West Nile Virus Found In Midwest Mosquitoes And People
Mosquitoes aren’t just annoying pests at your outdoor barbecue. They’re spreading West Nile virus across the Midwest this summer. And already one person in Illinois has had the illness. Experts say it’s time to go beyond the bug spray and take some extra precautions when you’re outside.
A Cook County resident tested positive for the virus in June, according to the Illinois Department of Public Health. Mosquitoes in at least 16 Ohio counties and 12 Indiana counties were also found to carry the disease.
Blood from an Ohio blood donor also tested positive for West Nile, but they didn’t have symptoms.
Mosquitoes tested positive for West Nile in Kentucky and Missouri, according to the Centers for Disease Control and Prevention, but county-level data isn’t available for those states.
The mosquito species Culex is the main culprit for spreading the virus. It bites and infects birds that other mosquitos then bite and then spread the virus to people.
Headaches and fevers are the most common symptoms and can surface between a few days to a few weeks after a bite.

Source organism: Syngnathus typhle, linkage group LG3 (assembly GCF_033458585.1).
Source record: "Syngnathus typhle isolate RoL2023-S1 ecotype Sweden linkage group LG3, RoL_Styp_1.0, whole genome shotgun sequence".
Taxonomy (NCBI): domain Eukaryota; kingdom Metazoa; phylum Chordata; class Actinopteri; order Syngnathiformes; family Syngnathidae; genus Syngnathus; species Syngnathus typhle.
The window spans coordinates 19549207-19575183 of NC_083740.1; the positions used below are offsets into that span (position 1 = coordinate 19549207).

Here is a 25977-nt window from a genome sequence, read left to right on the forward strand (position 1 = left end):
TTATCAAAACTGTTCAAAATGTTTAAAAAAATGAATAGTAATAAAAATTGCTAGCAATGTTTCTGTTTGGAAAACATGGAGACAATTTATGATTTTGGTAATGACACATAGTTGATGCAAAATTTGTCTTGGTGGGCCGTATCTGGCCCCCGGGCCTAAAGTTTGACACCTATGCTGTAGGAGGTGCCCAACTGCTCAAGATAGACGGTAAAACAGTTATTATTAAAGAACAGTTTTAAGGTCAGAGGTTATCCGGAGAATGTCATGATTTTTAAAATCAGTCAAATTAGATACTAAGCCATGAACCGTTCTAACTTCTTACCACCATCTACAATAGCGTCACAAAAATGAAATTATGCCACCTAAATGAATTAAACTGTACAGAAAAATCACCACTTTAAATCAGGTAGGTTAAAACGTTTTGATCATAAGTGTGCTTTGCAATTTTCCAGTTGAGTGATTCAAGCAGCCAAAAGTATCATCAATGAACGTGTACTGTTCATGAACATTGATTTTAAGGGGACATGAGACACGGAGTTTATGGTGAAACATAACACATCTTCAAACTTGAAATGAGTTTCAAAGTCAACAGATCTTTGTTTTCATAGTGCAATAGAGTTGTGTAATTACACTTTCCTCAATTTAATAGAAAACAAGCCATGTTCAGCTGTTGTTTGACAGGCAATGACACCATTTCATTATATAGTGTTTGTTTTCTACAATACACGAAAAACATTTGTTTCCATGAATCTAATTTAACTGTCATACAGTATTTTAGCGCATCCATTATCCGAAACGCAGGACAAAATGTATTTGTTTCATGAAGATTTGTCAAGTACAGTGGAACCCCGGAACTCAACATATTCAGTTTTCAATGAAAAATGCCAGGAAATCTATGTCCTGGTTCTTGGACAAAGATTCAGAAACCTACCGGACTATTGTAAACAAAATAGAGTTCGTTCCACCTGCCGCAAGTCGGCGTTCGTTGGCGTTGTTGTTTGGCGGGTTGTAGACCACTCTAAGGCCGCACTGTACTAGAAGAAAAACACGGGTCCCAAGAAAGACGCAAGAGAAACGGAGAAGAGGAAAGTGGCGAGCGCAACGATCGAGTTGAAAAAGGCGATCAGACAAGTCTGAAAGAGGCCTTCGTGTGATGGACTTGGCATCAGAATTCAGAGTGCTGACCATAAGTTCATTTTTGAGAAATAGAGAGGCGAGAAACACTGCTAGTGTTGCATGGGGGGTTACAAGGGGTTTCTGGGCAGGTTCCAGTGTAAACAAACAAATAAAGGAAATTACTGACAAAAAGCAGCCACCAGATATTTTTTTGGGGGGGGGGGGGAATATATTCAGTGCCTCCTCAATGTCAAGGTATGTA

West Nile virus can be deadly for people with weak immune systems.
Virus carrying mosquitoes thrive and breeds in standing water. Jim Erwin, a biologist with Indiana’s Marion County Public Health Department, said residents should take steps beyond repellent to keep mosquitoes from biting.
“Just take a five-minute walk around your yard once a week and make sure there is no standing water in any containers," Erwin said. "Wear long sleeve shirts, and pants if you can. I know it’s been awful hot lately, but anything you can do to prevent mosquitoes from biting you, that would definitely help."
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